Queen’s needs to show support for Ukrainian students and staff

As an institution that embraces its global community, Queen’s should make a better effort to support Ukraine

Image by: Jeremy Keyton
Jeremy believes Queen’s should use its resources to better aid Ukrainians in the Queen’s community.

The conflict between Ukraine and Russia has escalated into war. The Russian invasion of Ukraine is a tragedy. While those around the world share support for Ukraine, it’s imperative Queen’s demonstrates this same support for Ukrainian staff and students.

As both a university and a community, Queen’s has the resources to support Ukrainian staff and students through this crisis. As a university that prides itself on embracing its place in the “global community,” it’s imperative Queen’s uses these resources.

The Russian invasion of Ukraine, which started on Feb. 24, has cost the lives of hundreds of Ukrainians and Russians. The war has entered into its second week. It has forced, as of now, one million innocent civilians to leave their homes, fleeing to neighboring European countries. The result is a humanitarian crisis.

These conflicts have also led to thousands of Ukrainian military and civilian casualties.

Ukrainian students, staff, and faculty in the Queen’s and Kingston communities have been left to watch these events transpire helplessly.

Many Queen’s students, staff, and those in the community have family currently in Ukraine, adding even more stress to the current circumstances.

To better support the Ukrainian community at Queen’s, the University needs to provide its community with accessible and concrete information on how to assist Ukrainian students and staff.

On Feb. 28, the Queen’s University Ukrainian Student Association sponsored an event to discuss the war in Ukraine. It was led by Ukrainian students and faculty from Queen’s and St. Lawrence College. Those in attendance included Kingston MP Mark Gerretson, Kingston Mayor Bryan Paterson, President of Ukrainian Canadian Congress Alexandra Chyczij, and RMC Professor Lubomyr Luciuk.

Roughly 50 people were in attendance, with an additional 20 watching via Zoom. Queen’s students Taissa Martschenko and Katrina Korotky, members of QUUSA that were key to bringing the event together, led the meeting. Other students in attendance came to show solidarity with Ukraine.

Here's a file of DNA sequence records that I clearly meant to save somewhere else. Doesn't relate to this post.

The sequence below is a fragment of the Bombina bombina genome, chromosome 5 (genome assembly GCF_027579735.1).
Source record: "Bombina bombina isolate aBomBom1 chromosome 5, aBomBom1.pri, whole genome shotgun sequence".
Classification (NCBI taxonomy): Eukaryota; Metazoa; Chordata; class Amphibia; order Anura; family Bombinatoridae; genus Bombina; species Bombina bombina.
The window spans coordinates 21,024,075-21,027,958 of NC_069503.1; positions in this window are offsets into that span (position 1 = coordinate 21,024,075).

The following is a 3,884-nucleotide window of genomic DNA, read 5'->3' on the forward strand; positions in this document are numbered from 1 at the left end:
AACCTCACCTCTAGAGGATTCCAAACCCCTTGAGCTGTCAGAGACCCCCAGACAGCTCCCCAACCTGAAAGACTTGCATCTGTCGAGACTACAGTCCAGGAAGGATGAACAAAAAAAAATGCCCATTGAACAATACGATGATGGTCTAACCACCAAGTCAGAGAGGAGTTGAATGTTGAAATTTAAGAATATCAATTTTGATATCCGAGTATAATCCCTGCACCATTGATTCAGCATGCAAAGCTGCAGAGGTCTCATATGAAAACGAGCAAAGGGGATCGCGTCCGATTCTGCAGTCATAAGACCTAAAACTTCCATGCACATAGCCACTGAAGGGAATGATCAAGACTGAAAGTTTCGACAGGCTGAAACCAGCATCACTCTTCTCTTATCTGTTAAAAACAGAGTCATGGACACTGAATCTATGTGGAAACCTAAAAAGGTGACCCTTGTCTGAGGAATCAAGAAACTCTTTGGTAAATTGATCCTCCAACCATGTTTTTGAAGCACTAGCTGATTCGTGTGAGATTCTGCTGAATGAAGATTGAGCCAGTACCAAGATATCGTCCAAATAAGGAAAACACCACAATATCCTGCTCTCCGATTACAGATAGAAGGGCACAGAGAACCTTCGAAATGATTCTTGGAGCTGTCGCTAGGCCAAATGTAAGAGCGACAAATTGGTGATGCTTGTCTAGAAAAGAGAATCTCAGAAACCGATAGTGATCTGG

The meeting discussed the crisis and how those in the Kingston community can help Ukrainian students and staff as well as Ukrainians around the world. While conversations were held about starting funds to financially support Ukrainians in Kingston in need, these fundraising campaigns are largely organized by students.

Currently, the University is offering minimal guidance pertaining to how we can aid our fellow students.

While Principal and Vice-Chancellor Patrick Deane acknowledged the ongoing war in a statement over Twitter, his acknowledgement fell short of offering new and tangible support, merely electing to refer to existing Queen’s resources.

This response isn’t the standard to which the University should be held. Due to the gravity of the situation, I expected a much more proactive response.

Queen’s University is a prestigious school with an endowment of over $1.3 billion as of 2021. Queen’s has the financial ability, connections, and resources to launch fundraising incentives with the help of its vast social media following.

While external resources are helpful, the students and staff that are in need require an outpour of support from the community—not simply a tweet with a phone number to call.

Instead of reactive measures, Queen’s can proactively support its Ukrainian population by using its resources to make these donation initiatives well-known and widespread. This can be done on social media by directing faculties to send emails to students and their families with information on how, when, and where they can help.

Queen’s can also show their support by launching their own fundraising initiatives.

On social media, including Twitter, Instagram, and Facebook, Queen’s has a following of over 200,000. The University can help by efficiently utilizing these platforms to spread the word about what we as students and the community can do to help.

There’s only so much we as students can do to circulate these messages and fundraising initiatives on our own. As an incredibly well-connected institution, Queen’s has the abundance of resources, the platform, and the obligation to make these fundraising initiatives well-known.

It should do so.

Jeremy Keyton is a second-year Political Studies and History student.

All final editorial decisions are made by the Editor(s)-in-Chief and/or the Managing Editor. Authors should not be contacted, targeted, or harassed under any circumstances. If you have any grievances with this article, please direct your comments to journal_editors@ams.queensu.ca.

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